“He was in the kitchen. He and Iris, our maid, ate in there and watched the ball drop on the television . . . when she wasn’t out here serving the guests. They both came out for the midnight celebration and drank champagne with us.”
“Did anyone leave the party that night? Go outside?”
Lee shook his head with a smile of disgust on his lips. Anna turned away.
“They all went to look at Sam’s new car,” he finally said.
“New? I thought he’d had it . . .”
“It was new to them. I don’t think they’d seen it before that. He never drove it to work, only to play. He’d only driven it here once before. You can hear it coming from ten miles away.”
He looked over at Anna who was still looking away.
“Anna hated that contraption,” he continued. “She thought he was going to kill himself the way he drove.”
“He refused to be driven anywhere. Had to be in control. We once brought up getting him a chauffeur but he’d have none of that. He was just so stubborn,” she punctuated pointedly.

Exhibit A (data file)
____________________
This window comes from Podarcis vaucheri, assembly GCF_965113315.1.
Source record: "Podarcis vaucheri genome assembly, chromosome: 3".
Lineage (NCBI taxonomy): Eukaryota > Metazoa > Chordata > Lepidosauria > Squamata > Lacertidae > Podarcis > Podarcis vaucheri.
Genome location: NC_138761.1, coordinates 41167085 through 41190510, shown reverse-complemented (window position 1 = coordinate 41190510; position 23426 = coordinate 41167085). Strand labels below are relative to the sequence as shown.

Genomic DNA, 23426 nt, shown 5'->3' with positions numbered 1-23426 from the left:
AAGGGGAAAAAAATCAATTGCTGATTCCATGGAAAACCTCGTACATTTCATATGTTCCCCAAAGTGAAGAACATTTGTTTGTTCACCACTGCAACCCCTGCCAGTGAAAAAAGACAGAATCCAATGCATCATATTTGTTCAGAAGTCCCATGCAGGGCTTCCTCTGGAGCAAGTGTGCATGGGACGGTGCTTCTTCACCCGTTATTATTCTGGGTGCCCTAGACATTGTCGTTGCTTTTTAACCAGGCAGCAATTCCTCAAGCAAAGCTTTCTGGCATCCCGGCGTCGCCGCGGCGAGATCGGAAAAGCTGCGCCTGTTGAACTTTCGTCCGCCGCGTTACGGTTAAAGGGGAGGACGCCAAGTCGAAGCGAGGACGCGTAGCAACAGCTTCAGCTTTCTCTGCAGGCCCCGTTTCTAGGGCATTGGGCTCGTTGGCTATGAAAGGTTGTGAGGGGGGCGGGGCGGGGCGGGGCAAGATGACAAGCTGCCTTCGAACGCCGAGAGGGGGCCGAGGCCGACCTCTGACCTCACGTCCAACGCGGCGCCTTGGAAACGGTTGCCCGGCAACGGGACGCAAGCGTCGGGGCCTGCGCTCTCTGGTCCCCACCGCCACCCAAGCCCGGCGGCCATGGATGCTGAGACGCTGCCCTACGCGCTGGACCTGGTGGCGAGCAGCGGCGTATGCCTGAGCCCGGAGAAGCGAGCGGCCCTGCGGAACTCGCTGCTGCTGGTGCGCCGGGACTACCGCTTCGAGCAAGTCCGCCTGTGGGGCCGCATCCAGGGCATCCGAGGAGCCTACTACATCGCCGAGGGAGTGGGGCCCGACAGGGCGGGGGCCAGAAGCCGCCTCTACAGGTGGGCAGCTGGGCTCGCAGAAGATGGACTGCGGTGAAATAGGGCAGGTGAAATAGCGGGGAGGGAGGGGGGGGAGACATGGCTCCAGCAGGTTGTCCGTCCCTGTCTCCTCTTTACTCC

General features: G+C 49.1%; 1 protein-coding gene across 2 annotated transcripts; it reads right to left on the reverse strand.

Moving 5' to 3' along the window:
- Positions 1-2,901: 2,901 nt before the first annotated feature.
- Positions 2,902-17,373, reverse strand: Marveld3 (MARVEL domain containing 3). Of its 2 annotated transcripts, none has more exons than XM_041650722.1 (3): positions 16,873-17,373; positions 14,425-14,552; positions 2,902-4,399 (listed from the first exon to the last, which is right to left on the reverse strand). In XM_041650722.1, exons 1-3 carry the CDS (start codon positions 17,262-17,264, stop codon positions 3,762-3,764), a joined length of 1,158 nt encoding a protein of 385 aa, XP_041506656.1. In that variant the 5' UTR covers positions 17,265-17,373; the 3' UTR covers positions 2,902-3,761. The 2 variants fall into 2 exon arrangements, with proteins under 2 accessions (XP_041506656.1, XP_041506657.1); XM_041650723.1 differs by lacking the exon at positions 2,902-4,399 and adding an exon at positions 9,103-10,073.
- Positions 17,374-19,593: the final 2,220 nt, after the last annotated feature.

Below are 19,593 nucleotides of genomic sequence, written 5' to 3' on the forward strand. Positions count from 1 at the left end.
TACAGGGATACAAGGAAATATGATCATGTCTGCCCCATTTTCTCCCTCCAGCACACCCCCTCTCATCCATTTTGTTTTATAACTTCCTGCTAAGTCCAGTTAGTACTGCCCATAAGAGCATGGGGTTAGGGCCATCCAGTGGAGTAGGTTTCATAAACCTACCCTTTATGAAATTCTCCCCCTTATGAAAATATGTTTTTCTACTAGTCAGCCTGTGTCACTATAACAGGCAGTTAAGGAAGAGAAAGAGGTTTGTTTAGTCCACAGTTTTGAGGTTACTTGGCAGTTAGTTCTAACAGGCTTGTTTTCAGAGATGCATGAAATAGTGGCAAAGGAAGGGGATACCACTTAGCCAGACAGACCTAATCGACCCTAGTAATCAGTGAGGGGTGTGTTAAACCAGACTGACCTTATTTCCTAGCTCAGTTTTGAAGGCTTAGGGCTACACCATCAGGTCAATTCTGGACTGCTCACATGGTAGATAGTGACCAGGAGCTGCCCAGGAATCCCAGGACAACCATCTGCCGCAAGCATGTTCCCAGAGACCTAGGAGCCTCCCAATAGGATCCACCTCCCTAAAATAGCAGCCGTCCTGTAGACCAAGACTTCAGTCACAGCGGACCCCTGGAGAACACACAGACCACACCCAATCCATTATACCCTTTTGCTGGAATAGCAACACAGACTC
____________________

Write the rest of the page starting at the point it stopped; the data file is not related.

As a detective, I like to focus on body language more than spoken words. Both were hiding something. Lee was haughty and dismissive, while Anna displayed both disgust and shame at times.
“Who went outside . . . to look over the car? You said, ‘They all.’”
“Both of her brothers.”
“Jake and Aron?”
Anna sat silent, just glancing over at me once in a while exhibiting sadness, but her eyes lowered. Again, that look of shame.
“Anyone else? Your man? Iris, your maid.”
“Nope,” he said looking directly at me. One shoulder jerked just slightly. There was the lie. So I asked Anna. “Did you see anyone else leave to see the car.”
“No,” she shook her head staring off. “That fucking car. He loved that fucking car.”
“More than he loved you?”
Her head shot in my direction with a look of disgust, but then relaxed as she covered her eyes, crying softly.
Lee turned toward her but did not move. I’d learned enough about the party, so I switched my focus.